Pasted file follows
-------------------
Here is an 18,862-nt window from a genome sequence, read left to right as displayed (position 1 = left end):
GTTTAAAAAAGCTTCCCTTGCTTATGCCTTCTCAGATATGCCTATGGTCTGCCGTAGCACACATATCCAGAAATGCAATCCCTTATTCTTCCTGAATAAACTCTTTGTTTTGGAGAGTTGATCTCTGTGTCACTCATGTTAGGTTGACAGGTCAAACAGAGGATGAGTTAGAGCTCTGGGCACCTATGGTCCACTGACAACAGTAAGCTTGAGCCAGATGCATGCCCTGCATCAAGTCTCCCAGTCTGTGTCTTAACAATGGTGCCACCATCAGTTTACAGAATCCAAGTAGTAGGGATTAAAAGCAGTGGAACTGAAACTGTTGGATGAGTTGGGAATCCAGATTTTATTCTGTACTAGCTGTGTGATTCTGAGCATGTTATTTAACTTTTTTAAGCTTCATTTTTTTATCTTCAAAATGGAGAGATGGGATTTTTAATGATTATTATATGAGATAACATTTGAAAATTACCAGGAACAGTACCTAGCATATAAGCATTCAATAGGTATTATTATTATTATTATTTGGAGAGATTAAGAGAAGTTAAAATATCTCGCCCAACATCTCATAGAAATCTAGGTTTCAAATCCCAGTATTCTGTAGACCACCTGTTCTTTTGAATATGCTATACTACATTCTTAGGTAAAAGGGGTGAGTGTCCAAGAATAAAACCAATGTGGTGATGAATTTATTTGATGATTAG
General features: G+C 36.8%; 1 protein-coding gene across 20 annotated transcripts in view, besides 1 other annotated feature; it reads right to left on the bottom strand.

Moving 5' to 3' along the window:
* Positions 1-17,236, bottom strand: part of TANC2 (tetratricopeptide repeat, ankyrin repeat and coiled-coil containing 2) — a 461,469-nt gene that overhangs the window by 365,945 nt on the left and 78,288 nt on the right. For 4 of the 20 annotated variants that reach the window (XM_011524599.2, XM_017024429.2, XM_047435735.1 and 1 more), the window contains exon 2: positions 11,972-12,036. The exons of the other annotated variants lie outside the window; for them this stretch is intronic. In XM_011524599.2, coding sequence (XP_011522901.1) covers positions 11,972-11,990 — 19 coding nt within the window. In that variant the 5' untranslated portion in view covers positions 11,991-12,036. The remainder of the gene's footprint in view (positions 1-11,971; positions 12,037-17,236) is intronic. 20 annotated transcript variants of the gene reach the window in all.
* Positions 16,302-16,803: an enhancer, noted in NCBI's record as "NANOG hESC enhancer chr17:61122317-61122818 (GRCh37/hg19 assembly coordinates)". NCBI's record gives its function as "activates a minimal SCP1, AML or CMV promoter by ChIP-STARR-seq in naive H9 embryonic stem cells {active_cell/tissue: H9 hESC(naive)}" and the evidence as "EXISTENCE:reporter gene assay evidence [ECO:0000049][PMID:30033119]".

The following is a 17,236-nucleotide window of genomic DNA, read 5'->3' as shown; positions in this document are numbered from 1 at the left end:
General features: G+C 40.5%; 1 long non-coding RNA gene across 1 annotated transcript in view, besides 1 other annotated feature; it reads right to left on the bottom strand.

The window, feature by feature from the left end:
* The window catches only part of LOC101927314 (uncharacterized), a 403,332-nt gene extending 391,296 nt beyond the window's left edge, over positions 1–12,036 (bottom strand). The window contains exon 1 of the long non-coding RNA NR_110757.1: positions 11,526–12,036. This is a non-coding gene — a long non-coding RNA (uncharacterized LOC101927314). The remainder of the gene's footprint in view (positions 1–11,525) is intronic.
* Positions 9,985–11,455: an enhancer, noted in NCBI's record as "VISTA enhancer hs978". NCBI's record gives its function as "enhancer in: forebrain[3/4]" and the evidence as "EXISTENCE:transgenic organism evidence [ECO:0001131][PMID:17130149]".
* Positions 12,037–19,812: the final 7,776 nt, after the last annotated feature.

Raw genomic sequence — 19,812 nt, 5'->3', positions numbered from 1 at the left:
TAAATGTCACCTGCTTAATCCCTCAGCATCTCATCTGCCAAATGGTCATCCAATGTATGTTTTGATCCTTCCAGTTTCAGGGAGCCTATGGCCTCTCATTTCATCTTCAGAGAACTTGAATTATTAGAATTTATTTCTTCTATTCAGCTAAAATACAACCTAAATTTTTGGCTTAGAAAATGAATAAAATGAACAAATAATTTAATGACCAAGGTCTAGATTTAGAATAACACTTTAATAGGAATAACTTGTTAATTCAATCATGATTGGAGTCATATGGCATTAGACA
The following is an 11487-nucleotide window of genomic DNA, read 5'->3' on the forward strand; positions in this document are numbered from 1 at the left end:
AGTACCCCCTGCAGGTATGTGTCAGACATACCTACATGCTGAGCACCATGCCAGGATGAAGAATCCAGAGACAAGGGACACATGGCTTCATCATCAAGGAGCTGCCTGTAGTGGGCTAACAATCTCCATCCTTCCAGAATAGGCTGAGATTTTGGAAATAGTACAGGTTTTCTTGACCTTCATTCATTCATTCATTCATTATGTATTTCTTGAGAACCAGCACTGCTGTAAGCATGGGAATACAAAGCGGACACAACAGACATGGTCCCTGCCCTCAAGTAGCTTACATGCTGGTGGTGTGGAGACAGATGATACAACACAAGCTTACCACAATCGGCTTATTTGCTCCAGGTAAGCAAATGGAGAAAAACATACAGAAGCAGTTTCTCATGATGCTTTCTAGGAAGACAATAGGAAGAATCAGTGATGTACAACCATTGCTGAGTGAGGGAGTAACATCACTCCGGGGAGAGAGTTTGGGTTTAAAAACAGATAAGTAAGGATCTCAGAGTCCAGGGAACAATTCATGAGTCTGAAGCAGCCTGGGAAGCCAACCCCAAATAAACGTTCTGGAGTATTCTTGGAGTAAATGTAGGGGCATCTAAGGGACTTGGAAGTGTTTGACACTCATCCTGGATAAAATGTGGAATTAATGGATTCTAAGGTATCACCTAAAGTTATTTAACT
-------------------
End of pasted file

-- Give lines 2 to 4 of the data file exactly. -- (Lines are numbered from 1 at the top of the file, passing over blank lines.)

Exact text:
GTTTAAAAAAGCTTCCCTTGCTTATGCCTTCTCAGATATGCCTATGGTCTGCCGTAGCACACATATCCAGAAATGCAATCCCTTATTCTTCCTGAATAAACTCTTTGTTTTGGAGAGTTGATCTCTGTGTCACTCATGTTAGGTTGACAGGTCAAACAGAGGATGAGTTAGAGCTCTGGGCACCTATGGTCCACTGACAACAGTAAGCTTGAGCCAGATGCATGCCCTGCATCAAGTCTCCCAGTCTGTGTCTTAACAATGGTGCCACCATCAGTTTACAGAATCCAAGTAGTAGGGATTAAAAGCAGTGGAACTGAAACTGTTGGATGAGTTGGGAATCCAGATTTTATTCTGTACTAGCTGTGTGATTCTGAGCATGTTATTTAACTTTTTTAAGCTTCATTTTTTTATCTTCAAAATGGAGAGATGGGATTTTTAATGATTATTATATGAGATAACATTTGAAAATTACCAGGAACAGTACCTAGCATATAAGCATTCAATAGGTATTATTATTATTATTATTTGGAGAGATTAAGAGAAGTTAAAATATCTCGCCCAACATCTCATAGAAATCTAGGTTTCAAATCCCAGTATTCTGTAGACCACCTGTTCTTTTGAATATGCTATACTACATTCTTAGGTAAAAGGGGTGAGTGTCCAAGAATAAAACCAATGTGGTGATGAATTTATTTGATGATTAG
General features: G+C 36.8%; 1 protein-coding gene across 20 annotated transcripts in view, besides 1 other annotated feature; it reads right to left on the bottom strand.

Moving 5' to 3' along the window: